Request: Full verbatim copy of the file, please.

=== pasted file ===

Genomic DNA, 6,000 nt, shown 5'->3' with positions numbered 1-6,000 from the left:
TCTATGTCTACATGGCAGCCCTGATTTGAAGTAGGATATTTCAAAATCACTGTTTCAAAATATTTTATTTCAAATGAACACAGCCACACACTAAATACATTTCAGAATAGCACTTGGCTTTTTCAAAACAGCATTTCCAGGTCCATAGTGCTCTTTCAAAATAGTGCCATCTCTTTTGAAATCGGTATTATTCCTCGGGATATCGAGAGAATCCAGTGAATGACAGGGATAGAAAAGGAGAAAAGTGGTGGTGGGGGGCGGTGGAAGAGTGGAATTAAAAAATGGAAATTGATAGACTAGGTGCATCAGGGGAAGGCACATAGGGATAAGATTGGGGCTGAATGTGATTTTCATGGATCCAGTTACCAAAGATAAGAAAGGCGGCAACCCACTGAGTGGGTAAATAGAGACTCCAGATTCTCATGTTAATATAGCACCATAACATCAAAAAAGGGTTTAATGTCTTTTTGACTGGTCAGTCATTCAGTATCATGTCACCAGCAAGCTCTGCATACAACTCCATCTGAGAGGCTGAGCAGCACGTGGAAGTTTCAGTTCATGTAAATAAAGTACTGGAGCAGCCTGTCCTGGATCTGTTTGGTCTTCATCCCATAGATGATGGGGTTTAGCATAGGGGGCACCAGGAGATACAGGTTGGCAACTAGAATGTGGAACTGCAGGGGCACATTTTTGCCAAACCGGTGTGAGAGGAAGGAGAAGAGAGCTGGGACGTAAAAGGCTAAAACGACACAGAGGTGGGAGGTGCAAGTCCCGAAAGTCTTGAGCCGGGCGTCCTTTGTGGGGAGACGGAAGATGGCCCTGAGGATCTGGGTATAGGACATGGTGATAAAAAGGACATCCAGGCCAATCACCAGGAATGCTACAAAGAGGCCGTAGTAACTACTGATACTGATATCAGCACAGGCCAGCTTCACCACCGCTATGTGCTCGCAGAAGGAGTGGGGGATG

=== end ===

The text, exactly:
Genomic DNA, 6,000 nt, shown 5'->3' with positions numbered 1-6,000 from the left:
TCTATGTCTACATGGCAGCCCTGATTTGAAGTAGGATATTTCAAAATCACTGTTTCAAAATATTTTATTTCAAATGAACACAGCCACACACTAAATACATTTCAGAATAGCACTTGGCTTTTTCAAAACAGCATTTCCAGGTCCATAGTGCTCTTTCAAAATAGTGCCATCTCTTTTGAAATCGGTATTATTCCTCGGGATATCGAGAGAATCCAGTGAATGACAGGGATAGAAAAGGAGAAAAGTGGTGGTGGGGGGCGGTGGAAGAGTGGAATTAAAAAATGGAAATTGATAGACTAGGTGCATCAGGGGAAGGCACATAGGGATAAGATTGGGGCTGAATGTGATTTTCATGGATCCAGTTACCAAAGATAAGAAAGGCGGCAACCCACTGAGTGGGTAAATAGAGACTCCAGATTCTCATGTTAATATAGCACCATAACATCAAAAAAGGGTTTAATGTCTTTTTGACTGGTCAGTCATTCAGTATCATGTCACCAGCAAGCTCTGCATACAACTCCATCTGAGAGGCTGAGCAGCACGTGGAAGTTTCAGTTCATGTAAATAAAGTACTGGAGCAGCCTGTCCTGGATCTGTTTGGTCTTCATCCCATAGATGATGGGGTTTAGCATAGGGGGCACCAGGAGATACAGGTTGGCAACTAGAATGTGGAACTGCAGGGGCACATTTTTGCCAAACCGGTGTGAGAGGAAGGAGAAGAGAGCTGGGACGTAAAAGGCTAAAACGACACAGAGGTGGGAGGTGCAAGTCCCGAAAGTCTTGAGCCGGGCGTCCTTTGTGGGGAGACGGAAGATGGCCCTGAGGATCTGGGTATAGGACATGGTGATAAAAAGGACATCCAGGCCAATCACCAGGAATGCTACAAAGAGGCCGTAGTAACTACTGATACTGATATCAGCACAGGCCAGCTTCACCACCGCTATGTGCTCGCAGAAGGAGTGGGGGATG